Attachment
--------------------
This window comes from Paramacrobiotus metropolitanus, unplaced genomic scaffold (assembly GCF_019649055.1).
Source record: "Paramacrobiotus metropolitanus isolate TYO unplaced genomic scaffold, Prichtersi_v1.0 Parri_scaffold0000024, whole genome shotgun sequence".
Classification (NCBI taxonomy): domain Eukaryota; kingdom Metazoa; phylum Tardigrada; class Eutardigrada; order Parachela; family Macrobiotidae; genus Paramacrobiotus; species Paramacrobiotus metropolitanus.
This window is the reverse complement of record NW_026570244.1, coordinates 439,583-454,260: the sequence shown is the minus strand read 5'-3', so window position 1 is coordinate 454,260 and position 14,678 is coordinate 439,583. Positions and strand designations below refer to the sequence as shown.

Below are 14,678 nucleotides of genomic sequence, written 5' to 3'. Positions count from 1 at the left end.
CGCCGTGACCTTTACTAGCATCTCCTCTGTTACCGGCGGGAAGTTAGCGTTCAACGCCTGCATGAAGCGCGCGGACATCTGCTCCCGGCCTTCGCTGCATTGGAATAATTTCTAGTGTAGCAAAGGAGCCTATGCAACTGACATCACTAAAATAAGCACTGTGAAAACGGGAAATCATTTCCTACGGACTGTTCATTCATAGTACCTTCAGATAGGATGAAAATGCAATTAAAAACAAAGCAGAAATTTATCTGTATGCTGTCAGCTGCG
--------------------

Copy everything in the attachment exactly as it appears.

This window comes from Paramacrobiotus metropolitanus, unplaced genomic scaffold (assembly GCF_019649055.1).
Source record: "Paramacrobiotus metropolitanus isolate TYO unplaced genomic scaffold, Prichtersi_v1.0 Parri_scaffold0000024, whole genome shotgun sequence".
Classification (NCBI taxonomy): domain Eukaryota; kingdom Metazoa; phylum Tardigrada; class Eutardigrada; order Parachela; family Macrobiotidae; genus Paramacrobiotus; species Paramacrobiotus metropolitanus.
This window is the reverse complement of record NW_026570244.1, coordinates 439,583-454,260: the sequence shown is the minus strand read 5'-3', so window position 1 is coordinate 454,260 and position 14,678 is coordinate 439,583. Positions and strand designations below refer to the sequence as shown.

Below are 14,678 nucleotides of genomic sequence, written 5' to 3'. Positions count from 1 at the left end.
CGCCGTGACCTTTACTAGCATCTCCTCTGTTACCGGCGGGAAGTTAGCGTTCAACGCCTGCATGAAGCGCGCGGACATCTGCTCCCGGCCTTCGCTGCATTGGAATAATTTCTAGTGTAGCAAAGGAGCCTATGCAACTGACATCACTAAAATAAGCACTGTGAAAACGGGAAATCATTTCCTACGGACTGTTCATTCATAGTACCTTCAGATAGGATGAAAATGCAATTAAAAACAAAGCAGAAATTTATCTGTATGCTGTCAGCTGCG